- How did the actual trip match up to your expectations about the trip?
- What came up? What was interesting? What was trivial, or silly?
- Did anything come up that's worth incorporating into your everyday life?
(See the Psychedelic Explorer’s Guide for more on how to structure an effective, safe trip.)
I think this structure can be really helpful for surfacing emotional blocks (e.g. things that generate akrasia, i.e. acting against one’s better judgment), as well as for resolving known emotional blocks.
The psychedelic experience can also help change one's assumptions, internal monologue, and personal narrative. (See the above Michael Pollan quote for an example of this. Also note that the psychedelic experience doesn't do this automatically, it can just help "loosen you up." The participant still has to intentionally work towards changing these things.)
So, to the extent that the EA community is limited by information & technique transfer, I'd expect conceptual rationality training to be more leveraged.
To the extent that the EA community is limited by emotional blocks & unhelpful personal narratives, I'd expect the psychedelic experience to be more leveraged.
My current view is that the EA community is more limited by emotional blocks & unhelpful personal narratives. The 2019 Slate Star Codex reader survey offers some data here: 17.4% of survey respondents have a formal diagnosis of depression (another 16.7% suspect they are depressed but haven’t been diagnosed); 12.6% of respondents have a formal diagnosis of anxiety (another 18.7% suspect they have anxiety but haven’t been diagnosed).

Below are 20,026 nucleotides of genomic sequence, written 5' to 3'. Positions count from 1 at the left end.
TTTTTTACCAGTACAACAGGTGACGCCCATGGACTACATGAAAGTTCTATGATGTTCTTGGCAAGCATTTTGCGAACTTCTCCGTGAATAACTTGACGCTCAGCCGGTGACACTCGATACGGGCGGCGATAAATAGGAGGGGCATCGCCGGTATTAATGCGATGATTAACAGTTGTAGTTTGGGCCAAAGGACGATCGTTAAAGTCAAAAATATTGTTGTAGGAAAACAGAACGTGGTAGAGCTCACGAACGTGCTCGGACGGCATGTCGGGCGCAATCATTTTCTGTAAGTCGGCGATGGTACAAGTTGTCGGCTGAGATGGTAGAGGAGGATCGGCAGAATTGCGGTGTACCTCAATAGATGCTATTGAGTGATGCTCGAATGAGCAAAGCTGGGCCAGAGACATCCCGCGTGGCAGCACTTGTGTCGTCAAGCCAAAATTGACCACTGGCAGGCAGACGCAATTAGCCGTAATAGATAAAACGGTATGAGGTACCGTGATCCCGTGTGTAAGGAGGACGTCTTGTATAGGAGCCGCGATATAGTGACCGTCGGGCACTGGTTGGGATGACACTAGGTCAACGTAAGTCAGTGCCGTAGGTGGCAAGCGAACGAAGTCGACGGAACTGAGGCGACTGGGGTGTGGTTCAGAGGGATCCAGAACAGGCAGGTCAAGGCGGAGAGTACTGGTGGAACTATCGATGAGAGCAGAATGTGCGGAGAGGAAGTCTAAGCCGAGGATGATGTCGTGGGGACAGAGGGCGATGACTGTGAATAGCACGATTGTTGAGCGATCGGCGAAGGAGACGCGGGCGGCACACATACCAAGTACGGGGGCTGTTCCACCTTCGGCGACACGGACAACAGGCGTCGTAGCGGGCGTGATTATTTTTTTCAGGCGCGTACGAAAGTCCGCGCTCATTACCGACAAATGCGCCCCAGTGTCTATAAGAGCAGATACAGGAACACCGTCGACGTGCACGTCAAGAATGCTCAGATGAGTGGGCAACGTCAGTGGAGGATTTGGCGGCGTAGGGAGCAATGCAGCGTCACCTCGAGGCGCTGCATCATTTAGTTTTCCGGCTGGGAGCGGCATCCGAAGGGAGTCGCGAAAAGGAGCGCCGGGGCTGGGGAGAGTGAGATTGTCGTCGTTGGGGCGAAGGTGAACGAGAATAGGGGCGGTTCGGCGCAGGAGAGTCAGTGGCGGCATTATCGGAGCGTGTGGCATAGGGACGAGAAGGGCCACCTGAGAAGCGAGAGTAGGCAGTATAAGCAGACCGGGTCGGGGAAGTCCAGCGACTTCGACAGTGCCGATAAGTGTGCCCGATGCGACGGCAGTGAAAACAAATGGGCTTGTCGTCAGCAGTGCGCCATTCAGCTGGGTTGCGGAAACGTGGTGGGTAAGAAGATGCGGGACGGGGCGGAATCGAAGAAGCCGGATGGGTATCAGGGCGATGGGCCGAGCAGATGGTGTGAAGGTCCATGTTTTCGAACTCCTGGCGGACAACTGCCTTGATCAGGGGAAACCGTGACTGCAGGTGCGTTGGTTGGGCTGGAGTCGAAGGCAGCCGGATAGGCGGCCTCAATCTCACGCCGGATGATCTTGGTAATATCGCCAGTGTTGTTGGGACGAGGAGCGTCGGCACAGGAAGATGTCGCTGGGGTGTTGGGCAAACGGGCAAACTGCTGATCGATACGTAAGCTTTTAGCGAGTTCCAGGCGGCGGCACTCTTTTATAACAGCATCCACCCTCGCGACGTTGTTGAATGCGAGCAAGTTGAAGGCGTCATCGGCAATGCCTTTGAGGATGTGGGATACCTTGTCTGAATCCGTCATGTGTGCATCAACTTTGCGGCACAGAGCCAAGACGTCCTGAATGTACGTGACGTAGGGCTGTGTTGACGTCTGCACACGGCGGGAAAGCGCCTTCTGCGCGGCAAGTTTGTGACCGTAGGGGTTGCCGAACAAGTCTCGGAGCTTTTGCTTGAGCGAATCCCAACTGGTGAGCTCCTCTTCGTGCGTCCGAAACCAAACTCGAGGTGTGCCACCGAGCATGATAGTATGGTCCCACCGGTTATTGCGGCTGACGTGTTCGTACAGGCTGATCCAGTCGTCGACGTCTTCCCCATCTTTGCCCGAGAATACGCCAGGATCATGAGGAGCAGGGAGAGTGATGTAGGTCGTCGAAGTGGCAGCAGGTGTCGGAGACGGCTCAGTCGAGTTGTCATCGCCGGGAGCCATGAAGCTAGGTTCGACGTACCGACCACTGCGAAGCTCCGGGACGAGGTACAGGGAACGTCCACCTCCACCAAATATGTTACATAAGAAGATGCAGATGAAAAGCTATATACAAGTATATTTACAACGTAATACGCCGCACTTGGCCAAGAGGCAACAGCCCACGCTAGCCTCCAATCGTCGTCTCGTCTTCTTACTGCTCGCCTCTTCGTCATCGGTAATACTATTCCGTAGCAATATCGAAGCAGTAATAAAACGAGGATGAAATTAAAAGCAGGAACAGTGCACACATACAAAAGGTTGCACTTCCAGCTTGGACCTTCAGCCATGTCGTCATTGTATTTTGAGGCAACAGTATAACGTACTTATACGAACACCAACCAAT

3(c). Interlude – on quantitative comparison
The above is merely a theoretical comparison – a quantitative comparative analysis would be helpful for thinking through the potential of psychedelics relative to other causes. Here’s one attempt at quantifying the benefits of a psychedelic intervention using DALYs, concluding that the intervention has a cost-per-DALY-averted of $472.
Note that DALY & QALY frameworks probably underweight mental health interventions due to the retrospective survey methodology used to construct their weightings.
Also note that there aren't many quantitative analyses that compare across EA cause areas. (e.g. comparing animal welfare interventions to global poverty interventions, or comparing x-risk interventions to animal welfare interventions.) Michael Dickens' cause prioritization app attempts this, though as far as I know it hasn't been used to drive much decision-making.
3(d). Trauma alleviation
The first time I heard Robert Anda present the results of the ACE study, he could not hold back his tears. In his career at the CDC he had previously worked in several major risk areas, including tobacco research and cardiovascular health.
But when the ACE study data started to appear on his computer screen, he realized that they had stumbled upon the gravest and most costly public health issue in the United States: child abuse.
[Anda] had calculated that its overall costs exceeded those of cancer or heart disease and that eradicating child abuse in America would reduce the overall rate of depression by more than half, alcoholism by two-thirds, and suicide, IV drug use, and domestic violence by three-quarters. It would also have a dramatic effect on workplace performance and vastly decrease the need for incarceration.